Friday, August 03, 2007

Jane Jacobs



Some time ago, I wrote briefly about Jane Jacobs and her The Death and Life of Great American Cities. I found it in a list of recommendations from Andrew Gelman, which makes me want to go back and review the other books on his list that I haven't read.

I liked three things in particular about this book:


  • her lessons about cities
  • her detailed and interesting descriptions of her observations
  • her very early use of ideas of complex adaptive systems


The first was simple: I had never really thought about the functions sidewalks and side streets play, and I had never thought about how a mix of uses during the day plays into keeping a city safe. I had not understood why some recommendations for urban renewal seemed to work so poorly nor what might be done about it. She made all that clear. I'll trust what she says, for I don't live in a city environment to be able to experience it first-hand.

The second was more important to me. Her book was, in a way, one long series of low-level observations, coupled closely with reasonable and reasoned inferences she would draw from those observations. She never got far away from the observations, so it seemed easy to verify her thinking. Using the ladder of abstraction metaphor, she seemed to stay on the lower rungs, and that made her thinking and her arguments more powerful.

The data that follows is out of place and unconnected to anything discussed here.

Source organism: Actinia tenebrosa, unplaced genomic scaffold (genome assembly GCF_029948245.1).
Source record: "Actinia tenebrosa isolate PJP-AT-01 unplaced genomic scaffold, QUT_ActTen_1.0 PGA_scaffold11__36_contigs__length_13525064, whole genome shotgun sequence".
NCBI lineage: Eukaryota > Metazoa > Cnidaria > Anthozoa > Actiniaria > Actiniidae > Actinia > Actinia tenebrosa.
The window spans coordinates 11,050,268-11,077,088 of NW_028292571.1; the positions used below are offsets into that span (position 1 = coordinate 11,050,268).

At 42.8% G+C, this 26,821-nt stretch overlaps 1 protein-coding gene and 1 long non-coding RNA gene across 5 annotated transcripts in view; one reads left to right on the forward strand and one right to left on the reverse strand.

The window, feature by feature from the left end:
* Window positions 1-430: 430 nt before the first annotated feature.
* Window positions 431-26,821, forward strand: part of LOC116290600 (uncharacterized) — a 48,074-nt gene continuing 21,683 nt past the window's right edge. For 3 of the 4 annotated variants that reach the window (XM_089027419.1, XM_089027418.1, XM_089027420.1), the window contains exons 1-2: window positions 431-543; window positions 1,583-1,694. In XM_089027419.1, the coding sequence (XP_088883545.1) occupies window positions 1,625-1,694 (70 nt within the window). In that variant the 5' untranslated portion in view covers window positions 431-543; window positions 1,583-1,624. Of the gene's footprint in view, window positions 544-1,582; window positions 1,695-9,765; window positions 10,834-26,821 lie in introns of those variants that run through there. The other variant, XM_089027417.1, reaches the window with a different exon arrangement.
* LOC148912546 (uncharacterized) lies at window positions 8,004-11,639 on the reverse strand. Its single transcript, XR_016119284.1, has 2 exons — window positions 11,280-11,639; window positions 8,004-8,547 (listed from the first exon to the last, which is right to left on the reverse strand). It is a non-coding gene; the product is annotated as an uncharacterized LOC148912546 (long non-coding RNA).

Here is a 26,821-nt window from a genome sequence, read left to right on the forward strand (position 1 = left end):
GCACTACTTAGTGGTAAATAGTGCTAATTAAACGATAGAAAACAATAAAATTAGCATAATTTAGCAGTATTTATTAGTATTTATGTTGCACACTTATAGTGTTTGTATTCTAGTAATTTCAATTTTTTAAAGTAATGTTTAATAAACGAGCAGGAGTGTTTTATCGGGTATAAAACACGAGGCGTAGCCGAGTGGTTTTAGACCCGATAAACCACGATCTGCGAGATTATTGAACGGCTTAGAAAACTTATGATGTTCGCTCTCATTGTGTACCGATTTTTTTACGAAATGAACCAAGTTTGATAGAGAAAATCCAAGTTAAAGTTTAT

The third surprised me. I didn't really expect an early 1960s book about city planning to dive into complexity theory, but she did it at the end of the book, after building up a remarkable story, and she did it in a way that was quite approachable. If you're curious, you can see an excerpt from "The kind of problem a city is," the last chapter of her book, at Katarxis No. 3.

If I took away lessons from this experience, they would include:


  • Observe.
  • Attend to outliers as well as central tendencies; attend to diversity as well as averages.
  • Make sure inferences are based on observations, and make the chain to the observations as short and as transparent as reasonable.
  • Explore new ideas and new theories, for some of them make help make better sense of observations. This admittedly may cause tension with the previous lesson.
  • Be interesting, which comes in large measure from being interested.


I like to give links to other sources you can explore, but there are so many options in this case. P.J. Tayor published Jane Jacobs (1916-2006): An Appreciation in Environment and Planning A. Jacobs gave credit to Warren Weaver in her work on complexity; you can read the part of his work she references in The Rockefeller Annual Report, 1958 (start on page 23 of the PDF). I recommend this highly. If you liked Weaver's article and want to read more about making sense of complex situations in the social sciences, F.A. von Hayek's Nobel Memorial Lecture The Pretence of Knowledge might well belong on your reading list.

But, more than anything, read Jacob's The Death and Life of Great American Cities. It's worth it.

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